My simple proof of x^0 = 1

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  • #1
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I always wondered, how can any number raised to the power of 0 be 1.

So, I came up with this! ( * = multiplication sign)

1 * 4 * 4 * 4 = 4^3

1* 4 * 4 = 4^2

1 * 4 = 4^1

Therefore, 1 = 4^0
 

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  • #2
Kurdt
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One can define exponentials in terms of the family of standard functions and it falls naturally that anything to the power zero is one. Exponentials are defined as follows:

[tex] n^x = e^{x\ln{n}} [/tex]

Now put x = 0 and see what happens.
 
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  • #3
Zurtex
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One can define exponentials in terms of the family of standard functions and it falls naturally that anything to the power zero is one. Exponentials are defined as follows:

[tex] x^n = e^{n\ln{x}} [/tex]

Now put n = 0 and see what happens.
Not such a convincing proof when I saw that, given thanks to my wonderful school system I'd learnt of exponentials as a continuation of powers and got taught how to get the taylor series of ex and stuff without respect to where e came from in the first place.
 
  • #4
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[tex]1 = \frac{a^n}{a^n} = a^{n-n} = a^0[/tex]


What could be more simpler than that?
 
  • #5
Kurdt
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Not such a convincing proof when I saw that, given thanks to my wonderful school system I'd learnt of exponentials as a continuation of powers and got taught how to get the taylor series of ex and stuff without respect to where e came from in the first place.
I hear you! I was exactly the same until I started university and finally learned things in the "proper" order. I am still very opposed to the way they teach A-level maths in the UK and that is one of the reasons.
 
  • #6
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[tex]1 = \frac{a^n}{a^n} = a^{n-n} = a^0[/tex]


What could be more simpler than that?
I like this proof best. And I also think it is the formal proof.
 
  • #7
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One can define exponentials in terms of the family of standard functions and it falls naturally that anything to the power zero is one. Exponentials are defined as follows:

[tex] x^n = e^{n\ln{x}} [/tex]

Now put n = 0 and see what happens.
I don't really get it, would you explain more please?
 
  • #8
Kurdt
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I don't really get it, would you explain more please?
If you set n = 0 you get the following:

[tex] n^0 = e^{0\ln{n}} = e^0 = 1[/tex]
 
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  • #9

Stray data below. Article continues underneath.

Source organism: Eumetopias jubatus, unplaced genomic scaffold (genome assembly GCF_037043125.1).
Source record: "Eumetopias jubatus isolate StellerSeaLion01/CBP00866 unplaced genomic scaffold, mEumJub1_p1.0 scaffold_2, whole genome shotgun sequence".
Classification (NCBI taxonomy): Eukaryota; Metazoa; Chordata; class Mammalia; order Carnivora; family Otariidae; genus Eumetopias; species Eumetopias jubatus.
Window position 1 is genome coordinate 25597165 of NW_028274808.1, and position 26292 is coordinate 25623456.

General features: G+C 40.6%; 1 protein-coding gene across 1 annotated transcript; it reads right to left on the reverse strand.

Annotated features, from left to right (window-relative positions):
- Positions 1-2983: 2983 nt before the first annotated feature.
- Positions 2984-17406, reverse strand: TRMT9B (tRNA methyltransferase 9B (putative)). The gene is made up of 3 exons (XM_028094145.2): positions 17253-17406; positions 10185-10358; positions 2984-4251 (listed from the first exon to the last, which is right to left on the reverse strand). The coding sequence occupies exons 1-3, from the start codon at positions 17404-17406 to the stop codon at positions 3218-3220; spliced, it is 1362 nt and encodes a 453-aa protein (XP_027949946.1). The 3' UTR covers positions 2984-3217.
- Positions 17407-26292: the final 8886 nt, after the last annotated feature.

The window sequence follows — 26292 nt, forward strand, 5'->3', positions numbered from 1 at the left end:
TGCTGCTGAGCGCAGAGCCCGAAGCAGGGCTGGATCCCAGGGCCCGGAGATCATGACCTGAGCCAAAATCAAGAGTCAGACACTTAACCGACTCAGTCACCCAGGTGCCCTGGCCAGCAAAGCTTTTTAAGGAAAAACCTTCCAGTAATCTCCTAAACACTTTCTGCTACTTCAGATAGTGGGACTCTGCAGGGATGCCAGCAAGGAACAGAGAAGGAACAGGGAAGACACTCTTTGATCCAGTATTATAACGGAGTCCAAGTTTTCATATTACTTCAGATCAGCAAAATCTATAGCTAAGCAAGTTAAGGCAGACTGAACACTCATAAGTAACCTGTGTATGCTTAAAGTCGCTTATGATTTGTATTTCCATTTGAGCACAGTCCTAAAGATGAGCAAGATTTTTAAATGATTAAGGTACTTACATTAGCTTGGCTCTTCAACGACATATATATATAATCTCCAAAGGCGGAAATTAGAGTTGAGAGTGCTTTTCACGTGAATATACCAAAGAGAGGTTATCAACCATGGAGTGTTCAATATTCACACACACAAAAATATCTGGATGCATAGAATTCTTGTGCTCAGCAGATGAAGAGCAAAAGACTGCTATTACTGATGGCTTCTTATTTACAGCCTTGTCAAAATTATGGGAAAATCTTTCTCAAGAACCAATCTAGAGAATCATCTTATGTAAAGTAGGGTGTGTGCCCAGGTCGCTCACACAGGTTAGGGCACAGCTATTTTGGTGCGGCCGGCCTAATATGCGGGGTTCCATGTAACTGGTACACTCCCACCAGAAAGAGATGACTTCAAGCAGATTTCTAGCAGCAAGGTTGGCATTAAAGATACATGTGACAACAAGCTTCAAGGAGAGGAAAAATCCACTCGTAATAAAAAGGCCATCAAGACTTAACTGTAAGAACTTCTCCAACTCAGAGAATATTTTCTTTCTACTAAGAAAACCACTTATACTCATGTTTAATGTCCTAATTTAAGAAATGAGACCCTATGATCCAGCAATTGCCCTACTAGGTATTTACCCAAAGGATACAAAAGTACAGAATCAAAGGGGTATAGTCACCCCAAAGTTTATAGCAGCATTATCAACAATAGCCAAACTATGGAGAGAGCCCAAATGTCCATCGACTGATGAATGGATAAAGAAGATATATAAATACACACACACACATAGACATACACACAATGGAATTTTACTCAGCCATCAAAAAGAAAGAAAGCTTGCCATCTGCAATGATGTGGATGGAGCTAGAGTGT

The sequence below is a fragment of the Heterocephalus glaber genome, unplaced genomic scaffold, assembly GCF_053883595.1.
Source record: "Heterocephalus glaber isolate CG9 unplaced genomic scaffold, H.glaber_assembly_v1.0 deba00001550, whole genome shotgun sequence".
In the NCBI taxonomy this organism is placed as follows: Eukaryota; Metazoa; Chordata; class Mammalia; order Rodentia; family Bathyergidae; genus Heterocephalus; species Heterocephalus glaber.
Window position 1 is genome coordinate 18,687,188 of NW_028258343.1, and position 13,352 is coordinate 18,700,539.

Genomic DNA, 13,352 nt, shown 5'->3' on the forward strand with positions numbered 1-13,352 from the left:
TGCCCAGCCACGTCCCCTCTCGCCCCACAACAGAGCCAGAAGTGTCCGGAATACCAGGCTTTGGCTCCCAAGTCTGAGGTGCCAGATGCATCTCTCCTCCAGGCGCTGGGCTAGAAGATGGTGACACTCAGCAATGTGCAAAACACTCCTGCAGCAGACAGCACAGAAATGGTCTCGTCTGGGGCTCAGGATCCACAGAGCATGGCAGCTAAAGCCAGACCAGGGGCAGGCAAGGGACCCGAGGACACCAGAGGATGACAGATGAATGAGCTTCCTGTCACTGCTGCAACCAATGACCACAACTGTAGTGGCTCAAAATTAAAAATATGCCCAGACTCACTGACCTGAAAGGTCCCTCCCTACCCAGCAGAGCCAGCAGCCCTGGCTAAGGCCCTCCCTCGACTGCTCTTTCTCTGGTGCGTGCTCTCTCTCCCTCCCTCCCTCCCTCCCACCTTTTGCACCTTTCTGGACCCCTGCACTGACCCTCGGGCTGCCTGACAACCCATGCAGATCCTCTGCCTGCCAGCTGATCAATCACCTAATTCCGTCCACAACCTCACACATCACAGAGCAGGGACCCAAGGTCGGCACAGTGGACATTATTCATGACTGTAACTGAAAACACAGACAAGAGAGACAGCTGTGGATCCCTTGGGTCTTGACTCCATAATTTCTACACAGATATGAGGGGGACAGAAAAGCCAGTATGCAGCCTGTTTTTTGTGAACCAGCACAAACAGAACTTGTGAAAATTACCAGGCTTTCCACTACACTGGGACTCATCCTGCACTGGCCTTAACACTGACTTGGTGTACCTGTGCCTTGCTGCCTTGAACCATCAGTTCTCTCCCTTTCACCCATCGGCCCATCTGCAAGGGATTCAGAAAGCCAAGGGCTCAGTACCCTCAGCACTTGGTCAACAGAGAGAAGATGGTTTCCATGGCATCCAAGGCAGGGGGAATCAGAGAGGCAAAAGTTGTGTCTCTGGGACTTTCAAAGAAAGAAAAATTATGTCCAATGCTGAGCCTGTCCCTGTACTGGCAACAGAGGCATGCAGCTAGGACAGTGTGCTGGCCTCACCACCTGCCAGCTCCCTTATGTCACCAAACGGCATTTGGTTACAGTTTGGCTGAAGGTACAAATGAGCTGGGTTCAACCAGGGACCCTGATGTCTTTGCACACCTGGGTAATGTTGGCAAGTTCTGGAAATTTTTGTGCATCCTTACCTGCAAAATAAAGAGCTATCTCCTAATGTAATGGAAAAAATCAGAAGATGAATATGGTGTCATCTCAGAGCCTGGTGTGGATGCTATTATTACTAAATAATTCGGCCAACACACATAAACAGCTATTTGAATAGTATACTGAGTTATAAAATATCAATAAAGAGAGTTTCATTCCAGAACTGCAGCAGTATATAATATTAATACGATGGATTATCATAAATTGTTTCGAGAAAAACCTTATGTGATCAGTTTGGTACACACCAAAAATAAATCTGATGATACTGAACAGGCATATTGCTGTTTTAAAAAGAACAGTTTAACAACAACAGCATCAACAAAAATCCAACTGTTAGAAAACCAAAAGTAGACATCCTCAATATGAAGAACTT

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Shing,
[tex]\forall a \ne 0,\;a^n = a^{n - 1} a \Leftrightarrow a^n = \frac{{a^{n + 1} }}{a}[/tex]
Given that a1=a,
[tex]a^0 = a^{ - 1} a \Leftrightarrow a^0 = \frac{{a^1 }}{a} = 1[/tex]
 
  • #10
StatusX
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I always wondered, how can any number raised to the power of 0 be 1.

So, I came up with this! ( * = multiplication sign)

1 * 4 * 4 * 4 = 4^3

1* 4 * 4 = 4^2

1 * 4 = 4^1

Therefore, 1 = 4^0
Here's my proof that 4^0=0:

4^3=4*4*4+0
4^2=4*4+0
4^1=4+0
4^0=0

Can you explain why your proof is better than mine? (it is, but you haven't shown why)
 
  • #11
mathman
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Here's my proof that 4^0=0:

4^3=4*4*4+0
4^2=4*4+0
4^1=4+0
4^0=0

Can you explain why your proof is better than mine? (it is, but you haven't shown why)
This is a proof by analogy, but not by logic. You can just as well say:

4^3=1*4*4*4
4^2=1*4*4
4^1=1*4
4^0=1
 
  • #12
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This is not a proof, it's a pattern. x^0 = 1 is defined.
 
  • #13
prasannapakkiam
Neutrino's proof is the basic elementary method. However, with Kurdt's method; I accept it. However one must be careful when taking logarithms, as this restricts the limit to which a function may take, as I found the hard way...

For example: x^x = y. Techniqually the domain has integers below 0. But when converting it to y=e^(xln(x)), it has immediately taken those integers away...

Anyway, I think that here it is valid. But how can this be proven for sure? Or is it completely unneccessary to consider here...
 
  • #14
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[tex]1 = \frac{a^n}{a^n} = a^{n-n} = a^0[/tex]


What could be more simpler than that?
Can you prove that [tex]\frac{a^n}{a^m} = a^{n-m}[/tex] when [tex]n = m[/tex]? Usually the proof is only valid when they aren't equal and then people define [tex]x^0=1[/tex] such that the property remains valid for [tex]n = m[/tex].
 
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  • #15
Gib Z
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Can you prove that [tex]\frac{a^n}{a^m} = a^{n-m}[/tex] when [tex]n = m[/tex]? Usually the proof is only valid when they aren't equal and then people define [tex]x^0=1[/tex] such that the property remains valid for [tex]n = m[/tex].
Excuse me? Why do we have to work on the case n=m specifically when the proof works for all n and m? n=m is a nice case that lets us prove this nicely.
 
  • #16
Kurdt
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However, with Kurdt's method; I accept it. However one must be careful when taking logarithms, as this restricts the limit to which a function may take, as I found the hard way...

For example: x^x = y. Techniqually the domain has integers below 0. But when converting it to y=e^(xln(x)), it has immediately taken those integers away...
Thats a good point. My example is the opposite way round which I shall correct. But of course it doesn't solve the problem of something like the function you have stated.
 
  • #17
D H